I have some bad news about 'The Notebook'

Ryan Gosling and Rachel McAdams in "The Notebook" from 2004

Sara Stewart is a film and culture writer who lives in western Pennsylvania. The views expressed here are solely hers. View more opinion articles on CNN.

(CNN)For many of us, nostalgia has become a steady part of our entertainment diet during these stressful months as the Covid-19 pandemic wears on and, in many places, grows worse. My own pop-cultural comfort food of choice has been romantic dramedies from simpler times, tales of adorably complicated women and the often-chiseled men who love them. Movies like these hail from an era of now-verboten pleasures, like casual hugs and bustling nightclubs and actual, not virtual, shopping.

Sara Stewart
But on my latest dive into familiar (and supposedly romantic) films of the past three decades, I can hardly see their leading men for all the red flags flapping around them. Watching these films has suddenly become less escapist -- and more reflective of our current reality.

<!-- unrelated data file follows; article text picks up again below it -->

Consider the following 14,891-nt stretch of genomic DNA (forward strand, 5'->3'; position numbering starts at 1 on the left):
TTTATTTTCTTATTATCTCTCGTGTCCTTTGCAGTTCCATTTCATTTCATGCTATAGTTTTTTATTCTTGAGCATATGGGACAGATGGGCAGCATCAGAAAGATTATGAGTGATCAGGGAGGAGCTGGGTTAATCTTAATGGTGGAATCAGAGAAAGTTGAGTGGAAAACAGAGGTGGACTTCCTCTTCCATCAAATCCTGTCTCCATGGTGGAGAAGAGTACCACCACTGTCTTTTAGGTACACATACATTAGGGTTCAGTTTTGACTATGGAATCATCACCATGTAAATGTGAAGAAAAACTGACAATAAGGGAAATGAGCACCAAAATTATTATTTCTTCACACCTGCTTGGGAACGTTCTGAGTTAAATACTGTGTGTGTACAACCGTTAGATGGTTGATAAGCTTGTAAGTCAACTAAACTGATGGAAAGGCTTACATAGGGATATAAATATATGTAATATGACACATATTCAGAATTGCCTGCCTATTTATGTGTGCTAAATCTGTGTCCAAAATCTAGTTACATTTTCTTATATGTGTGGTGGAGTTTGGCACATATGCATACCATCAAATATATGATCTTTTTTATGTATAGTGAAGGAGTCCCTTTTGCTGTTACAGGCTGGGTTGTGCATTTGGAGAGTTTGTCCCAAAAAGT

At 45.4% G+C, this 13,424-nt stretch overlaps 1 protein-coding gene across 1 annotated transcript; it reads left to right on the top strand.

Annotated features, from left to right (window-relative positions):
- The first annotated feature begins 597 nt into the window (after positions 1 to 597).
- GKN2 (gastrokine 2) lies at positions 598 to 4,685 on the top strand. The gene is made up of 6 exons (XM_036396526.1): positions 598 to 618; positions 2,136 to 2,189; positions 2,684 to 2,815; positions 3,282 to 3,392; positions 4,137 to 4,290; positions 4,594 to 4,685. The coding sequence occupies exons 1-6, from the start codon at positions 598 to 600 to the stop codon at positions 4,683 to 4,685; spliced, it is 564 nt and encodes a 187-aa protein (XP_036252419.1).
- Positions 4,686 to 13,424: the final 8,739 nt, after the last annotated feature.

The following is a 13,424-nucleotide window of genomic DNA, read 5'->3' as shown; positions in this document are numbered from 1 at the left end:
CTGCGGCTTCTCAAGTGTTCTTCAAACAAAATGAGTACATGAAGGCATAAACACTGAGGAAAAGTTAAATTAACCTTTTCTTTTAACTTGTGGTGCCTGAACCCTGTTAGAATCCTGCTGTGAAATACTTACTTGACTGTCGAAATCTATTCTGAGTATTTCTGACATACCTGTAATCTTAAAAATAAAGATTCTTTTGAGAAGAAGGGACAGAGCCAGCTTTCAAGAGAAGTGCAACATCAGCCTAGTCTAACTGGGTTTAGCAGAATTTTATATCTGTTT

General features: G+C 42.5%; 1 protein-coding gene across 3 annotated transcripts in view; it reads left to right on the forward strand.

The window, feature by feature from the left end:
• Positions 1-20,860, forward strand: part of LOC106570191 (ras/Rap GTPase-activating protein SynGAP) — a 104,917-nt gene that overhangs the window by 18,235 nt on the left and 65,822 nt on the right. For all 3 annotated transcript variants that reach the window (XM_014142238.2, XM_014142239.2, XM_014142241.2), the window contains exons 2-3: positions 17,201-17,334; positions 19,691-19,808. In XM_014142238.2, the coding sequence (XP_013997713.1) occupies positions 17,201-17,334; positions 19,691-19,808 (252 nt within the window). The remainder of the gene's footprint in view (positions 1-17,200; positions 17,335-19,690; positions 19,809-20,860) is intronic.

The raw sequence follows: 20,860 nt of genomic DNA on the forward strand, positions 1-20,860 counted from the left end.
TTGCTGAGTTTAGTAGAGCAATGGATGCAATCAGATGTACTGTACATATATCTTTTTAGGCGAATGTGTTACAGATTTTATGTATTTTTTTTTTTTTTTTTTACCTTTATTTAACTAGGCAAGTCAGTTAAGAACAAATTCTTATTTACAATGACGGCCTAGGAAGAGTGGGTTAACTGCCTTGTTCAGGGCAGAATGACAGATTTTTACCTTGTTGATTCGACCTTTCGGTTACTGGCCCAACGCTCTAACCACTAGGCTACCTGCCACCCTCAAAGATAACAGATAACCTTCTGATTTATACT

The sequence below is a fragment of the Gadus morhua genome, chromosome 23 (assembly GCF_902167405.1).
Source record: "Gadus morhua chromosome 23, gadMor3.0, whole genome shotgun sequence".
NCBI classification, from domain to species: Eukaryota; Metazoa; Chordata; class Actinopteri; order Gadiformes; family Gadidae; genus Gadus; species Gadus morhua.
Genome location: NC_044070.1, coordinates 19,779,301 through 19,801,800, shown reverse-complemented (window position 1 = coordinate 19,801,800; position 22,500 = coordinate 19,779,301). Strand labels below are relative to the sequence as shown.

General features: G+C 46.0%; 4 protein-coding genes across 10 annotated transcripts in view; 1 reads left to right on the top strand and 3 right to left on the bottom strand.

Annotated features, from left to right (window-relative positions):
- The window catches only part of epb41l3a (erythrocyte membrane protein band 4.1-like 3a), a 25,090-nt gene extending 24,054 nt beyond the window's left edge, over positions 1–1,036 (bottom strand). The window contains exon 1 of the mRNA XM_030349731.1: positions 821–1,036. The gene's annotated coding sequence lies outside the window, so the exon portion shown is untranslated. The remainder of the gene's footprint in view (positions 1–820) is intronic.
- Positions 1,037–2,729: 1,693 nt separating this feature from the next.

Pick a decade -- 1980s, 1990s or early 2000s -- and it seems that one of its defining leading men is a manipulator, someone who gaslights.
    "Gaslighting" has become a household term over the past few years, thanks to the current political administration in Washington. But it has its origins in entertainment, having entered the popular lexicon as the title of a 1944 Ingrid Bergman movie, based on a play, in which a young wife is slowly driven toward insanity as her husband toys with her mind.
    In broad terms, as CNN contributor Frida Ghitis put it in her analysis of President Donald Trump's own manipulative behavior, gaslighting is "tactical tampering with the truth."
    It is repeatedly questioning a person's sanity, and what they believe to be true, with the intention of rendering them compliant. It's a hallmark of domestic abuse.
    And the more classic romances I watch, the more convinced I become that we've all been gaslit by screenplays that are pushing the idea of obsession and conflict as necessary hallmarks of worthwhile relationships. That the very definition of romance lies in its ability to make a woman truly miserable before rewarding her with a happy ending.